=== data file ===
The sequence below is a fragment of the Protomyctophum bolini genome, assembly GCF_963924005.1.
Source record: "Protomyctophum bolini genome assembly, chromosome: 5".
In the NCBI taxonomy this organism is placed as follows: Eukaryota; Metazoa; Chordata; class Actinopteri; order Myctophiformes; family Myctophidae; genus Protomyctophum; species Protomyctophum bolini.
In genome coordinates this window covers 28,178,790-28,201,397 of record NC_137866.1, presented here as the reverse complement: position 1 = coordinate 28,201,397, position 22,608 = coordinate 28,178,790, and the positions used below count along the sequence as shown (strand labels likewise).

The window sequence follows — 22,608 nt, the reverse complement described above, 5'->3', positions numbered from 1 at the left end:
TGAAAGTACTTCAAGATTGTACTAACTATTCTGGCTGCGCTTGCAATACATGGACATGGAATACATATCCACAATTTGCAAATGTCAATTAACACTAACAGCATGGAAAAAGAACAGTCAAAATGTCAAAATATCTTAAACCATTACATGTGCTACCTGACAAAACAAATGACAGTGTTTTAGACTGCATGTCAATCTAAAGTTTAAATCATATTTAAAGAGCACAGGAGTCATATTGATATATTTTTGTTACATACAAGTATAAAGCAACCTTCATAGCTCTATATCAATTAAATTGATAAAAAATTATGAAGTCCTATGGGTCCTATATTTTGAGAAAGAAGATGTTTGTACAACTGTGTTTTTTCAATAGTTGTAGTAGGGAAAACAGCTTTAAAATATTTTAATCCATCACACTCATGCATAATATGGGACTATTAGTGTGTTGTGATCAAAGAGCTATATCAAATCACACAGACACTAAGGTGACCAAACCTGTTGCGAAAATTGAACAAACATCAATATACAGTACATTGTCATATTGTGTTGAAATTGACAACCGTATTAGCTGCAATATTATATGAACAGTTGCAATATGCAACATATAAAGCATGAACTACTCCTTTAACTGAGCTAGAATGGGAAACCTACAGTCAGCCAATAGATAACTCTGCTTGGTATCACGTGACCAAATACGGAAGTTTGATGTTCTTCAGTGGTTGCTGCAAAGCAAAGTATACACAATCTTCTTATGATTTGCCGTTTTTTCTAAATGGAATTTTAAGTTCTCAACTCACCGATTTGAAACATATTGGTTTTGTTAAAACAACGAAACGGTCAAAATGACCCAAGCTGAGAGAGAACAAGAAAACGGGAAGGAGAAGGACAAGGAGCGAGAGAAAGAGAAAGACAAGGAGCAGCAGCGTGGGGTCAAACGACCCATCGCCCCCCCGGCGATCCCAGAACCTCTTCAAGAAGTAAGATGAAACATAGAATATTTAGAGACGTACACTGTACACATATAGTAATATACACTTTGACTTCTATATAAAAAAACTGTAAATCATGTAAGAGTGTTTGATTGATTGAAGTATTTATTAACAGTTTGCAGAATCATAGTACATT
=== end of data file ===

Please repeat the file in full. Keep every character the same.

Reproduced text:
The sequence below is a fragment of the Protomyctophum bolini genome, assembly GCF_963924005.1.
Source record: "Protomyctophum bolini genome assembly, chromosome: 5".
In the NCBI taxonomy this organism is placed as follows: Eukaryota; Metazoa; Chordata; class Actinopteri; order Myctophiformes; family Myctophidae; genus Protomyctophum; species Protomyctophum bolini.
In genome coordinates this window covers 28,178,790-28,201,397 of record NC_137866.1, presented here as the reverse complement: position 1 = coordinate 28,201,397, position 22,608 = coordinate 28,178,790, and the positions used below count along the sequence as shown (strand labels likewise).

The window sequence follows — 22,608 nt, the reverse complement described above, 5'->3', positions numbered from 1 at the left end:
TGAAAGTACTTCAAGATTGTACTAACTATTCTGGCTGCGCTTGCAATACATGGACATGGAATACATATCCACAATTTGCAAATGTCAATTAACACTAACAGCATGGAAAAAGAACAGTCAAAATGTCAAAATATCTTAAACCATTACATGTGCTACCTGACAAAACAAATGACAGTGTTTTAGACTGCATGTCAATCTAAAGTTTAAATCATATTTAAAGAGCACAGGAGTCATATTGATATATTTTTGTTACATACAAGTATAAAGCAACCTTCATAGCTCTATATCAATTAAATTGATAAAAAATTATGAAGTCCTATGGGTCCTATATTTTGAGAAAGAAGATGTTTGTACAACTGTGTTTTTTCAATAGTTGTAGTAGGGAAAACAGCTTTAAAATATTTTAATCCATCACACTCATGCATAATATGGGACTATTAGTGTGTTGTGATCAAAGAGCTATATCAAATCACACAGACACTAAGGTGACCAAACCTGTTGCGAAAATTGAACAAACATCAATATACAGTACATTGTCATATTGTGTTGAAATTGACAACCGTATTAGCTGCAATATTATATGAACAGTTGCAATATGCAACATATAAAGCATGAACTACTCCTTTAACTGAGCTAGAATGGGAAACCTACAGTCAGCCAATAGATAACTCTGCTTGGTATCACGTGACCAAATACGGAAGTTTGATGTTCTTCAGTGGTTGCTGCAAAGCAAAGTATACACAATCTTCTTATGATTTGCCGTTTTTTCTAAATGGAATTTTAAGTTCTCAACTCACCGATTTGAAACATATTGGTTTTGTTAAAACAACGAAACGGTCAAAATGACCCAAGCTGAGAGAGAACAAGAAAACGGGAAGGAGAAGGACAAGGAGCGAGAGAAAGAGAAAGACAAGGAGCAGCAGCGTGGGGTCAAACGACCCATCGCCCCCCCGGCGATCCCAGAACCTCTTCAAGAAGTAAGATGAAACATAGAATATTTAGAGACGTACACTGTACACATATAGTAATATACACTTTGACTTCTATATAAAAAAACTGTAAATCATGTAAGAGTGTTTGATTGATTGAAGTATTTATTAACAGTTTGCAGAATCATAGTACATT